National Museum of American History
1300 Constitution Ave., NW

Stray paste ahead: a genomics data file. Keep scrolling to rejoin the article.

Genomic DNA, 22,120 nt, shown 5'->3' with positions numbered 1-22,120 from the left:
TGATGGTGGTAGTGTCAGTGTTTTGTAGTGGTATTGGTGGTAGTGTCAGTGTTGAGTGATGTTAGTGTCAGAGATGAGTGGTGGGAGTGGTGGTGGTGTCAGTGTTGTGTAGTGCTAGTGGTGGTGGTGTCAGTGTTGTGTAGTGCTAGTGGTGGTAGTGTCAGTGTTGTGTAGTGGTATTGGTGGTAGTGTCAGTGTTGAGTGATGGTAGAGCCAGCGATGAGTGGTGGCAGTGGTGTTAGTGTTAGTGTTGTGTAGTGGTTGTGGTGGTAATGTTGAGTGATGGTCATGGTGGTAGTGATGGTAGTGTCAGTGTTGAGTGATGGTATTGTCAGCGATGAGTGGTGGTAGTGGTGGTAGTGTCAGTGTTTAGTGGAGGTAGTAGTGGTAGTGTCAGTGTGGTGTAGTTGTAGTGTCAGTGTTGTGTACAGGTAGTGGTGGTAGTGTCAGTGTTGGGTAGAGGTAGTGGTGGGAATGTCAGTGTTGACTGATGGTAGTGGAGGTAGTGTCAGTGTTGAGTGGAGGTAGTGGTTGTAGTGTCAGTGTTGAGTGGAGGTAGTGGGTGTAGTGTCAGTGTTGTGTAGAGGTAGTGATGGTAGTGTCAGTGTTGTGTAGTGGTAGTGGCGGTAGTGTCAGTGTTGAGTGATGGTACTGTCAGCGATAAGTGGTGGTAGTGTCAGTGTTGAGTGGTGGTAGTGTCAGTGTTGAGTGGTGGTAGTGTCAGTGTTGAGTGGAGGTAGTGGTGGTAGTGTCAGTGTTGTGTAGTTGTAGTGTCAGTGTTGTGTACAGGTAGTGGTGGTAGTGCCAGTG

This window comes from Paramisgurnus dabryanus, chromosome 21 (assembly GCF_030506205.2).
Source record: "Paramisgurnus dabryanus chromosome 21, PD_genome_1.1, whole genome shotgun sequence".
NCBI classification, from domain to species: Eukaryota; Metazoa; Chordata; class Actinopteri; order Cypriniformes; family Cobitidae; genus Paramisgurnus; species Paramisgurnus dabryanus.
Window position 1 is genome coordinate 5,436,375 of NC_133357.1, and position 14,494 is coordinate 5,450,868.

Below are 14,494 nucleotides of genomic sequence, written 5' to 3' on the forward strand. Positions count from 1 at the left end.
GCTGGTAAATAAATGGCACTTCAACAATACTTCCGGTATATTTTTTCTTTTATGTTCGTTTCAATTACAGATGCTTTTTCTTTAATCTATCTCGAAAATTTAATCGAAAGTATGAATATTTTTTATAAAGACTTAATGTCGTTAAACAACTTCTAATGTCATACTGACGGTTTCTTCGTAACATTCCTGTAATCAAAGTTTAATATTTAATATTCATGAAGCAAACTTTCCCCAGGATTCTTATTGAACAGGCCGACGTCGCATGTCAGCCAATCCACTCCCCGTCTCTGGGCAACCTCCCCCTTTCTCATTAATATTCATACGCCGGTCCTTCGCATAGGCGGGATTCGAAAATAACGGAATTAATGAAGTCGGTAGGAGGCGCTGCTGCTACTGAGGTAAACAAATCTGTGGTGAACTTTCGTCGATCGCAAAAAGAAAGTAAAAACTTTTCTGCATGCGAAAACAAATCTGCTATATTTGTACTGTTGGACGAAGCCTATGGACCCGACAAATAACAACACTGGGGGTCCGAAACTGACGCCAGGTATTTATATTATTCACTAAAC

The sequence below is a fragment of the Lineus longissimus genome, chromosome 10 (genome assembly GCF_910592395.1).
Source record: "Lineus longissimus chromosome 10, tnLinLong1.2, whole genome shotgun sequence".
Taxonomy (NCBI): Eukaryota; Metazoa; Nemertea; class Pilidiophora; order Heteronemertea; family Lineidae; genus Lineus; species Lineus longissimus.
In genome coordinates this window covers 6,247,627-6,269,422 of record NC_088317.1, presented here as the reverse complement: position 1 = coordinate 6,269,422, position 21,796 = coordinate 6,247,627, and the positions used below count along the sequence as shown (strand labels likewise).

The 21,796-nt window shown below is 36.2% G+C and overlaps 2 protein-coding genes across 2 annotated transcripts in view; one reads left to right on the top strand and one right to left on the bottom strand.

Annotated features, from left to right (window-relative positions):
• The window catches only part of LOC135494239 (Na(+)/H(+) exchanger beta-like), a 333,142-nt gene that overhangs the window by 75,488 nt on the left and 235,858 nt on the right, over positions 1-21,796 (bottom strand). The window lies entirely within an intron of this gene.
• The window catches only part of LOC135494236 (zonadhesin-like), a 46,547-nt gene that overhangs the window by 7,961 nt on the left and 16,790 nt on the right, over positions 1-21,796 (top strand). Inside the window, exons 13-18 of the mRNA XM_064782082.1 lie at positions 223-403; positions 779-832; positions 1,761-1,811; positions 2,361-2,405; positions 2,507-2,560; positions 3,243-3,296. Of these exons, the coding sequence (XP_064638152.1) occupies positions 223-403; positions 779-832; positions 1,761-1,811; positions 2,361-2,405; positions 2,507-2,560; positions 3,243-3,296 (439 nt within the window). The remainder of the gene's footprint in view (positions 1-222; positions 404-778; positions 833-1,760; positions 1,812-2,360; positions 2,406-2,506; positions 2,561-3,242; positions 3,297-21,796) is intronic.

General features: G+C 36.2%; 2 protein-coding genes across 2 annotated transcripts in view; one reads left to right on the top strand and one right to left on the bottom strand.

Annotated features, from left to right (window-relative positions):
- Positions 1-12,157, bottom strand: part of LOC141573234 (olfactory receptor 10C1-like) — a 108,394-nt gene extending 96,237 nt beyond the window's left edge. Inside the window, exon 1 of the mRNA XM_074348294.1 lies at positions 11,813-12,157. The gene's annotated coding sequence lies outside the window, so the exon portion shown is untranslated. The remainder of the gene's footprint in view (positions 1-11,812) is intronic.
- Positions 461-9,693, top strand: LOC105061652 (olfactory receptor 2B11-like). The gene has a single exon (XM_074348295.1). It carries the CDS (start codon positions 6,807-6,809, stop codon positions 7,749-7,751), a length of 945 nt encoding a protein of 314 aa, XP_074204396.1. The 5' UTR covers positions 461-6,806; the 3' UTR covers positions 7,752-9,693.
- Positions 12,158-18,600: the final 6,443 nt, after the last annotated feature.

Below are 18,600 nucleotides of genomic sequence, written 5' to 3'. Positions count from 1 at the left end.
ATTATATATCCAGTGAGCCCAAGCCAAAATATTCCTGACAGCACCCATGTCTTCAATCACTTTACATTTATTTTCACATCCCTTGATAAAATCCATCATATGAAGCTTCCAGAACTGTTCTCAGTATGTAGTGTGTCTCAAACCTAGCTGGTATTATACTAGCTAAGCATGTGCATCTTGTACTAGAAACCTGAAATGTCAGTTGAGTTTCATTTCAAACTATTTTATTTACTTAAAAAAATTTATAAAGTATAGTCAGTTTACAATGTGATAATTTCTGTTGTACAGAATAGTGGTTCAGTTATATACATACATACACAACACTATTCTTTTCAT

Religious and scientific ideas have influenced each other in surprising ways throughout American history. This interaction of religious ideas with scientific and technological advances are one of the most significant factors in the development of spiritual traditions and communities in the U. S. Discovery and Revelation looks at critical religious and scientific crossroads across three centuries, beginning with a 1721 controversy concerning smallpox and Puritan notions of divine judgement, and ending with encounters of technology and belief in the digital age. Artifacts on view are drawn from the museum's vast collections, ranging from medicine and science objects related to the work of the theologian-chemist Joseph Priestley; technology collections related to Samuel Morse and his telegraph as well as objects illustrating recent research into religion and the brain. Objects on loan from other Smithsonian museums include a portrait of Henrietta Lacks and a letter written by Galileo; the National Library of Medicine is loaning 18th century pamphlets and Benjamin Franklin’s Lightning Rod is on loan from the Franklin Institute with the National Library of Medicine loaning 18th century pamphlets.